I end this second week of sneak peeks with something a bit different. My Small Child saw the statue of Eros in Piccadilly Circus, London (yes, I know it’s really meant to be Anteros, but everyone calls him Eros!), which is the reason for today’s final choice — along with his mom… or is she?
The Greek God of (sexual) love. He is usually regarded now as the son of Aphrodite by Ares, and familiar to all as a cuddly little cherub with wings and a bow and arrow — but the ancients perceived him very differently. In some early sources, such as Hesiod, he was considered to be one of the three original deities to emerge from Chaos, along with Gaia and Tartarus. The Greeks and Romans recognized and embraced — in a way the Abrahamic religions like to brush pink-cheeked under the carpet — the cardinal importance of sex in the perpetuation of human life and as a generative force. Thus Eros to the Greeks was a handsome, virile, dimple-free young man. It is quite probable that an obscure 4th Century saint, Erotis, is an outright adoption into the saintly fold of a God whom the Church struggled to suppress from the start. Since a major part of its doctrine rests upon sex being classed as a ‘sin’, containing the God of sexual love was always going to be a sticky problem – and slapping a ‘St’ in front may have been one way they dealt with this troublesome Pagan deity that wouldn’t just vanish into a puff of air. Encountered as a genuine given name since the 19th Century.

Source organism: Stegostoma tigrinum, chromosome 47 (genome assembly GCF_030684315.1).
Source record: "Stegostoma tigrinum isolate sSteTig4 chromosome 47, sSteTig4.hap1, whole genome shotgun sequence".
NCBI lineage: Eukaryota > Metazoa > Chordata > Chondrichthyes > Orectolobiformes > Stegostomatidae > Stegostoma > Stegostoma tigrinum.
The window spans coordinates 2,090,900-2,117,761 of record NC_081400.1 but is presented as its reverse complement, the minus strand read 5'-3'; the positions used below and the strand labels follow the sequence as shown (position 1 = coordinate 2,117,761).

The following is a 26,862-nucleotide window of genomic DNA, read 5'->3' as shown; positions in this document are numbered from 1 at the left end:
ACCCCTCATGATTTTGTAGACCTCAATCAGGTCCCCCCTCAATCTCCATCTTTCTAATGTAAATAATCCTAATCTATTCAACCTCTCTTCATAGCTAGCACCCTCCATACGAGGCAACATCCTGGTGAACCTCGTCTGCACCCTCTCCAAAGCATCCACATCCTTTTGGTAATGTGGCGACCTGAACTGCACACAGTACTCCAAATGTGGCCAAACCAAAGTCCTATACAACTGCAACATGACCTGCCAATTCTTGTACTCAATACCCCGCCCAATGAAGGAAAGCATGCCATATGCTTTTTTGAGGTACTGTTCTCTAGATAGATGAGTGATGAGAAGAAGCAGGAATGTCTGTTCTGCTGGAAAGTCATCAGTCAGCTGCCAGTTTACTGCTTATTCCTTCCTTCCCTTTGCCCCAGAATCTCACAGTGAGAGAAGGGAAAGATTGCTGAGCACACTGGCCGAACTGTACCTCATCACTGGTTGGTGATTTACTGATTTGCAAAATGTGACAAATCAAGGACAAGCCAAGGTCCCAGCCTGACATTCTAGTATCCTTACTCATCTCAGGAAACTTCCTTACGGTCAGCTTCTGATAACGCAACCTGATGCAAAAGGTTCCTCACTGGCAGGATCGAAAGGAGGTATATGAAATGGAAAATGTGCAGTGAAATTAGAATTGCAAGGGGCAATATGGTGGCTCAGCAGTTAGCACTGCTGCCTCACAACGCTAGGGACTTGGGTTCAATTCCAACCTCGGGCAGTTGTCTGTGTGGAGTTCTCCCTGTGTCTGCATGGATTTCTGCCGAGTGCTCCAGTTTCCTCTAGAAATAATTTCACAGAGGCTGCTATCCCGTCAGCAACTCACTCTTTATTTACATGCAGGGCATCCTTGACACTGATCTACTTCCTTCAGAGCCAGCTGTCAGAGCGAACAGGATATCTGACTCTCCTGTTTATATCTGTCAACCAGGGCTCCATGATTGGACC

The Greek Goddess of love needs little introduction. Known to the Romans as Venus, she was identified by the ancients with native Goddesses across the known world, including the Mesopotamian Ishtar, Phoenician Astarte and Egyptian Hathor. Her association with the Evening and Morning Star is likewise very ancient. The traditional etymology of her name is Greek: aphros ‘foam’, considered a reference to her birth from the foam of the sea. However, this is likely to be Greek wishful thinking again when the name was Hellenized. Its true origin is likely to be pre-Greek or to lie in Asia Minor or Mesopotamia. A possible candidate is the Assyrian Bariritu, a Goddess whose name derives from the Akkadian: barārītu ‘dusk’ and ‘twilight’. She is a known manifestation of Ishtar. 19th Century.